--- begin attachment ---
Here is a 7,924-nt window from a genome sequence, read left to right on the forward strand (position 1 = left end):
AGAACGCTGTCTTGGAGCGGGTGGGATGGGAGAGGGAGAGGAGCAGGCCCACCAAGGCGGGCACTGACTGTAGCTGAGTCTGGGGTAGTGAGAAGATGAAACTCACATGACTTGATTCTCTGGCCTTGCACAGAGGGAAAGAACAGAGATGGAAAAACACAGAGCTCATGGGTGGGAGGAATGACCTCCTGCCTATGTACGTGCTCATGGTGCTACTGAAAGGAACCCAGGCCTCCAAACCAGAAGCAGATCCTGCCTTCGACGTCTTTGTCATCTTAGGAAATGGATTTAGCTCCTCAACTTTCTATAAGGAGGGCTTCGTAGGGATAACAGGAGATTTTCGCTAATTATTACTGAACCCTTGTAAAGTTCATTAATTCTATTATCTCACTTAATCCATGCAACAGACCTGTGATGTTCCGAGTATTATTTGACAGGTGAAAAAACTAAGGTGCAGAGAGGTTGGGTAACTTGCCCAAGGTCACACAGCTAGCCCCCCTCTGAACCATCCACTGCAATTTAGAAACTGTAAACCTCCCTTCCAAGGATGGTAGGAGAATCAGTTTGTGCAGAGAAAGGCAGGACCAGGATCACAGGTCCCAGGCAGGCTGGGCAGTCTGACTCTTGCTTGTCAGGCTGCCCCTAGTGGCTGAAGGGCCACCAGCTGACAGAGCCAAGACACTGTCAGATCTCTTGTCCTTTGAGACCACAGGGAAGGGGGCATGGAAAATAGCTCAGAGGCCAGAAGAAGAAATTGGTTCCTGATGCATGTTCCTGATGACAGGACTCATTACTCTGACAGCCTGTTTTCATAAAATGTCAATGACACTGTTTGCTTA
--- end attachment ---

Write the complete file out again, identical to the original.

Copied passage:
Here is a 7,924-nt window from a genome sequence, read left to right on the forward strand (position 1 = left end):
AGAACGCTGTCTTGGAGCGGGTGGGATGGGAGAGGGAGAGGAGCAGGCCCACCAAGGCGGGCACTGACTGTAGCTGAGTCTGGGGTAGTGAGAAGATGAAACTCACATGACTTGATTCTCTGGCCTTGCACAGAGGGAAAGAACAGAGATGGAAAAACACAGAGCTCATGGGTGGGAGGAATGACCTCCTGCCTATGTACGTGCTCATGGTGCTACTGAAAGGAACCCAGGCCTCCAAACCAGAAGCAGATCCTGCCTTCGACGTCTTTGTCATCTTAGGAAATGGATTTAGCTCCTCAACTTTCTATAAGGAGGGCTTCGTAGGGATAACAGGAGATTTTCGCTAATTATTACTGAACCCTTGTAAAGTTCATTAATTCTATTATCTCACTTAATCCATGCAACAGACCTGTGATGTTCCGAGTATTATTTGACAGGTGAAAAAACTAAGGTGCAGAGAGGTTGGGTAACTTGCCCAAGGTCACACAGCTAGCCCCCCTCTGAACCATCCACTGCAATTTAGAAACTGTAAACCTCCCTTCCAAGGATGGTAGGAGAATCAGTTTGTGCAGAGAAAGGCAGGACCAGGATCACAGGTCCCAGGCAGGCTGGGCAGTCTGACTCTTGCTTGTCAGGCTGCCCCTAGTGGCTGAAGGGCCACCAGCTGACAGAGCCAAGACACTGTCAGATCTCTTGTCCTTTGAGACCACAGGGAAGGGGGCATGGAAAATAGCTCAGAGGCCAGAAGAAGAAATTGGTTCCTGATGCATGTTCCTGATGACAGGACTCATTACTCTGACAGCCTGTTTTCATAAAATGTCAATGACACTGTTTGCTTA